“It is a great thing to know the season for speech and the season for silence.”— Seneca the Elder
I was on a business trip to Argentina a few years ago when I learned a travel hack that would change my life forever. A road warrior exec at my company taught me the secret of the “cone of silence.” Add this life-changing hack to your repertoire and change your travel experience forever. I consider myself a master of this dark art, but barely overcame an attack on the cone recently. For the first time ever, the cone of silence secret will be revealed, as well as the counter-measures I deployed in defense of the cone.
What is the Cone of Silence
Imagine an impenetrable cone (as in Get Smart) surrounding you, keeping out all the noise and chaos of the airport, airplane, and yes…other passengers. I know how this may come across, but there is a time and place for making friends, and a flight is not one of them (certain exceptions may apply).
Nothing like being in your own world. I love the feeling of switching on noise cancelling, pulling on the hoodie, closing my eyes, and listening to my audio book in peace. Add an eye mask to experience true bliss.
Here’s how it works:
- Have your headset on as you board the aircraft.
- Take your seat, and politely smile and nod if another passenger is already in your row.
- If you haven’t already, fire up that audio book, podcast, or music you queued up for the trip and sit back, relax, and enjoy the precious time you have to yourself.
- Close your eyes, or at least avoid eye contact.
- Be courteous and pass drinks, let someone out for the restroom, etc. but understand that nothing more than a smile is required.
- If someone tries to engage in conversation, put your finger up (one moment please gesture), and take a moment to figure out how to pause your device, slowly take off one ear of your headset, and say, “pardon me?” (making it clear you can’t hear anything with your headset on and that they are interrupting).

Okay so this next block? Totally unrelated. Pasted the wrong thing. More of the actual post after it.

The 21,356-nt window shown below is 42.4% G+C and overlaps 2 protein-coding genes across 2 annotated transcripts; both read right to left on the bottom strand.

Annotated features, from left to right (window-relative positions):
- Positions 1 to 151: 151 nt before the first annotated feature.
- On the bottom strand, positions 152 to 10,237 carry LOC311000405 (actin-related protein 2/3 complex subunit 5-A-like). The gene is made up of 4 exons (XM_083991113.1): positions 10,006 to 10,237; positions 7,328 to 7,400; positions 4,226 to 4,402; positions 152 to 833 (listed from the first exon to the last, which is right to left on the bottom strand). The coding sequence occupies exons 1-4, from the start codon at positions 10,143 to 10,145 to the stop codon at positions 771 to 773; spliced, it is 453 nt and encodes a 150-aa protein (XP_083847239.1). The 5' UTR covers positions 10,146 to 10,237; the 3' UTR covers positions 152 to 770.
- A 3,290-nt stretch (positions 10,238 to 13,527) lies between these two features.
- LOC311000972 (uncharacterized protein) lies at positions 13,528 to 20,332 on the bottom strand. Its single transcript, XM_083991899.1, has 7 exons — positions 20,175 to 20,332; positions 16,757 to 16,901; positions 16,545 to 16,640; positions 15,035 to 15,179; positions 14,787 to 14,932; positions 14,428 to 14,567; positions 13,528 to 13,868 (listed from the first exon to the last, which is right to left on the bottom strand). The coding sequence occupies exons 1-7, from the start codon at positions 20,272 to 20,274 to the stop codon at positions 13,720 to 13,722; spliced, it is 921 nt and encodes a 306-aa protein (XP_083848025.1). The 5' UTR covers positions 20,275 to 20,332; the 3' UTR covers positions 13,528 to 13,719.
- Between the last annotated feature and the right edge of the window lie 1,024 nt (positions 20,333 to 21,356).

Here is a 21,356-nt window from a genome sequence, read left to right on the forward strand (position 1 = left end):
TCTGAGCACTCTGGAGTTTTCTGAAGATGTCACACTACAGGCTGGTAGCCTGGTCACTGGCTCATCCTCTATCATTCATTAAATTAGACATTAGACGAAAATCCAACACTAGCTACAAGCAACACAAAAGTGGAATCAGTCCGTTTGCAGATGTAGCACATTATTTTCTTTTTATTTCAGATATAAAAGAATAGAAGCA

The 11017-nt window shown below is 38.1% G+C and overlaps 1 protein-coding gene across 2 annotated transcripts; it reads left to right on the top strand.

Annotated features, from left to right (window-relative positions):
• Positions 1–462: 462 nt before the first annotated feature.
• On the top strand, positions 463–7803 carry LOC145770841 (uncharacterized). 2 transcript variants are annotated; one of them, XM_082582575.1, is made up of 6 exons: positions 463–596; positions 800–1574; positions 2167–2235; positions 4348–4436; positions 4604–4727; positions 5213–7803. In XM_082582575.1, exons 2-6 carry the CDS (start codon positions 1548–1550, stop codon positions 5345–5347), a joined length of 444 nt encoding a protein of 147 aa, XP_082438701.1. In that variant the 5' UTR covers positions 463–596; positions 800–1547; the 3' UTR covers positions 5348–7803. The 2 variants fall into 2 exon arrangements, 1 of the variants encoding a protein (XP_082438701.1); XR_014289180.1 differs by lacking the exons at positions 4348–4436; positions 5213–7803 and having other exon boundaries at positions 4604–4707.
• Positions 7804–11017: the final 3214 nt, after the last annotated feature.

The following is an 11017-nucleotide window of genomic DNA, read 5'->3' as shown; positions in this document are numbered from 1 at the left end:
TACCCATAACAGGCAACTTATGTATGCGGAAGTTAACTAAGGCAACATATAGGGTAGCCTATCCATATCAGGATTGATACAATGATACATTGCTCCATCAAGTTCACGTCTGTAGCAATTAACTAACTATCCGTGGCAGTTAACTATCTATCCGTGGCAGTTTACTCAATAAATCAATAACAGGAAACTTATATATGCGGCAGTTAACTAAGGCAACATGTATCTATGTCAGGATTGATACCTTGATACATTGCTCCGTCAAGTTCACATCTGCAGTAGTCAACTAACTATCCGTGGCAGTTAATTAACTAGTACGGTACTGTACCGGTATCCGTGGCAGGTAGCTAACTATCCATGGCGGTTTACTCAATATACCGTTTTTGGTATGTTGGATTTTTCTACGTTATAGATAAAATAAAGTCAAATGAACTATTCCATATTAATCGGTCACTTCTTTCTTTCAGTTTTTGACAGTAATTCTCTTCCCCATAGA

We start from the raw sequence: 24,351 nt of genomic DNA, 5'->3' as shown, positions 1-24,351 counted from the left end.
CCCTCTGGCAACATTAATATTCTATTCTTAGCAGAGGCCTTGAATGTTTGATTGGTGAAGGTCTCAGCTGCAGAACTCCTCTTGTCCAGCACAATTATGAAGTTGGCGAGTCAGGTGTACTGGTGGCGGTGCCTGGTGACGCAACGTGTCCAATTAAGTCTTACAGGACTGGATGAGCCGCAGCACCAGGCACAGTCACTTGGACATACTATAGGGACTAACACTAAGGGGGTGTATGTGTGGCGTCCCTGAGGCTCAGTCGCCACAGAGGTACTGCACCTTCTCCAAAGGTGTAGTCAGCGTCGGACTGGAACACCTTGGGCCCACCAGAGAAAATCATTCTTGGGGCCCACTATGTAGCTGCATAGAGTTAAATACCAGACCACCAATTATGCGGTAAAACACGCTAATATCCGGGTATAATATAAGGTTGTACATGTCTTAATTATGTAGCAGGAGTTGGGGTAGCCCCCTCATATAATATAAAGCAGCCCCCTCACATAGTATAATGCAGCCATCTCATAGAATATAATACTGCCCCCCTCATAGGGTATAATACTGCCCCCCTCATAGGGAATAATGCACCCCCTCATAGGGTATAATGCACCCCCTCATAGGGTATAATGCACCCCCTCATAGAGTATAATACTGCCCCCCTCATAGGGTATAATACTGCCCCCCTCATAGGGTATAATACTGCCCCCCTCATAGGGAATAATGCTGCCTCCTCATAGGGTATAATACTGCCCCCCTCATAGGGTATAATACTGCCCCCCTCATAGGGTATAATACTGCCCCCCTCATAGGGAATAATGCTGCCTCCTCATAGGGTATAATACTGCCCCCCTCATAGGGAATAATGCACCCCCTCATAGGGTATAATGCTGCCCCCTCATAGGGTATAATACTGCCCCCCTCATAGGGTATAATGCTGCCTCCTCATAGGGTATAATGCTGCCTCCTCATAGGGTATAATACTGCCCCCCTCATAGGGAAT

Bonus Tip: I was on a Southwest flight in the above photo. As Southwest has no assigned seats, I took an aisle seat next to someone who had already taken the window seat. Unless it is a full flight, when the cone of silence is activated, it is very unlikely someone will disturb you to take the middle seat.
While it is possible to implement the cone of silence by closing your eyes and/or using normal earbuds, the true experience cannot be attained without proper noise cancelling headphones. If you’ve never flipped the switch on a headset and had the sudden realization of how much noise pollution is bombarding you when you fly, you don’t know what you are missing. If I had to choose between domestic first/business class or a headset, I would choose the headset. It is a game changer.
I’m still hazy on how it happened, but somehow a sneak attack was launched, the middle seat taken, and I found myself in a nearly inescapable conversation. I realize you may not have sympathy for me, but this was not a normal conversation. It started with, “I was just released from prison for child abuse.” There was talk of being framed by her husband and the local law enforcement, felony charges, and much, much more. There was no pause to allow escape, but drastic measures had to be taken when a very thick photo album was pulled from her Barbie backpack.
As the plane started to taxi, I began to formulate an escape plan. I must somehow use the takeoff to my advantage…but how? I told her I get motion sickness (true…on occasion) and needed to close my eyes and listen to my book to relax myself (definitely true). The force field was again activated…phew…and nothing was going to take it down. There were numerous attempts to break the barrier including elbow bumps to get my attention and her phone put in front of my face to show me videos. All were handled with a polite smile followed by a re-closing of the eyes. I truly got so into my book and world of silence, that her efforts didn’t phase me.
Are you a cone of silence practitioner? Is it just plain rude? Please share your thoughts in the comments section below. If you liked this post, please join and contribute to the Analytical Traveler community. Feel free to send me a message here if you’d prefer.